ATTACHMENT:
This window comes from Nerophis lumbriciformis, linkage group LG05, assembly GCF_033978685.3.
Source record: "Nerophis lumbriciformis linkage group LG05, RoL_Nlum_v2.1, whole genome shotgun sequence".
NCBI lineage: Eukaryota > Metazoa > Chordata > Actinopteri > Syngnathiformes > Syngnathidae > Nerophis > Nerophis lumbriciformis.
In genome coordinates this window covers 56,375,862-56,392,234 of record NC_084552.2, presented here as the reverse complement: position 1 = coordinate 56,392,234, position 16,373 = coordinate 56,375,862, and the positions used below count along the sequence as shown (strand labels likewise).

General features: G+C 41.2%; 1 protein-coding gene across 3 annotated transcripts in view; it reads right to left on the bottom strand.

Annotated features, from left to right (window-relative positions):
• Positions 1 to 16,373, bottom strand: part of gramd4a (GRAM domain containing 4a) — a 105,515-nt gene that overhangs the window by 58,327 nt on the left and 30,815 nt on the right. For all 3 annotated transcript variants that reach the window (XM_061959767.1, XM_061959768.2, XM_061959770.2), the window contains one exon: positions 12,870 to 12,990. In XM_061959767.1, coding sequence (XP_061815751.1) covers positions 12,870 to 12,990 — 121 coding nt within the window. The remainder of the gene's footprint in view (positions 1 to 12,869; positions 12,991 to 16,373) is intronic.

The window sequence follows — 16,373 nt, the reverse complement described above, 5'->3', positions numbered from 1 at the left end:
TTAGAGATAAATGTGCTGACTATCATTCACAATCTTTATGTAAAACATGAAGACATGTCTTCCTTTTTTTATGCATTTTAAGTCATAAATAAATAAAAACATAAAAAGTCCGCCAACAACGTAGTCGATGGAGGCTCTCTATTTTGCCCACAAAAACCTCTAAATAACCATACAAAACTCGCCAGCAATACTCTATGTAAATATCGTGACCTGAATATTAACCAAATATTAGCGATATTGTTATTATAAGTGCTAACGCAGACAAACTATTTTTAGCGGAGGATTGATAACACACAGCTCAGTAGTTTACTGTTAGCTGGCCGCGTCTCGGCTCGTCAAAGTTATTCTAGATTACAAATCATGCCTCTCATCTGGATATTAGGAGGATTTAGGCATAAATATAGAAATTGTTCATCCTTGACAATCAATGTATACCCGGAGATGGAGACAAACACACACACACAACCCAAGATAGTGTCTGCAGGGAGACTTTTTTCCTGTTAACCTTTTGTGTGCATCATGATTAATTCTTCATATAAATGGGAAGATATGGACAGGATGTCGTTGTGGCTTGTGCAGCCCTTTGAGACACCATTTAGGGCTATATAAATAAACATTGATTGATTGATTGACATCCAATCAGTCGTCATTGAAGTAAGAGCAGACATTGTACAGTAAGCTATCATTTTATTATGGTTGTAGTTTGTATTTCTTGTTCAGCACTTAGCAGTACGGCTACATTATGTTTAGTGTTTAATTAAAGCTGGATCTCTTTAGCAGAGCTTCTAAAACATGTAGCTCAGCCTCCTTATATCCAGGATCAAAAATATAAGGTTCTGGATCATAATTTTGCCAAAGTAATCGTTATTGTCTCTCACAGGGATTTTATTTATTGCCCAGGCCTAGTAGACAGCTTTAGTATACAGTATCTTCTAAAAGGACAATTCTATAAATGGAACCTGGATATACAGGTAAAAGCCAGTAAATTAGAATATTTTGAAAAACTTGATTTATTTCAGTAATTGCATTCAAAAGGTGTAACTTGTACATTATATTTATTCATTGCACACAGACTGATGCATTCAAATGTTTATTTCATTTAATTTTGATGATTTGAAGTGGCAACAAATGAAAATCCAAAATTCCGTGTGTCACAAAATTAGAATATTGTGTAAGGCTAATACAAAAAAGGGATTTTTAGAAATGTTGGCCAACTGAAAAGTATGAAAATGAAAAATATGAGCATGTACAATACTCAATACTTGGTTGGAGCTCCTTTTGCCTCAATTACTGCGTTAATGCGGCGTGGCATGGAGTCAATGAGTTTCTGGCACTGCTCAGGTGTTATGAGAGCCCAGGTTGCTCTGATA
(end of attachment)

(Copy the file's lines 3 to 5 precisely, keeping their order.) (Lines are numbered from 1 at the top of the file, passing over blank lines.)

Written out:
NCBI lineage: Eukaryota > Metazoa > Chordata > Actinopteri > Syngnathiformes > Syngnathidae > Nerophis > Nerophis lumbriciformis.
In genome coordinates this window covers 56,375,862-56,392,234 of record NC_084552.2, presented here as the reverse complement: position 1 = coordinate 56,392,234, position 16,373 = coordinate 56,375,862, and the positions used below count along the sequence as shown (strand labels likewise).

General features: G+C 41.2%; 1 protein-coding gene across 3 annotated transcripts in view; it reads right to left on the bottom strand.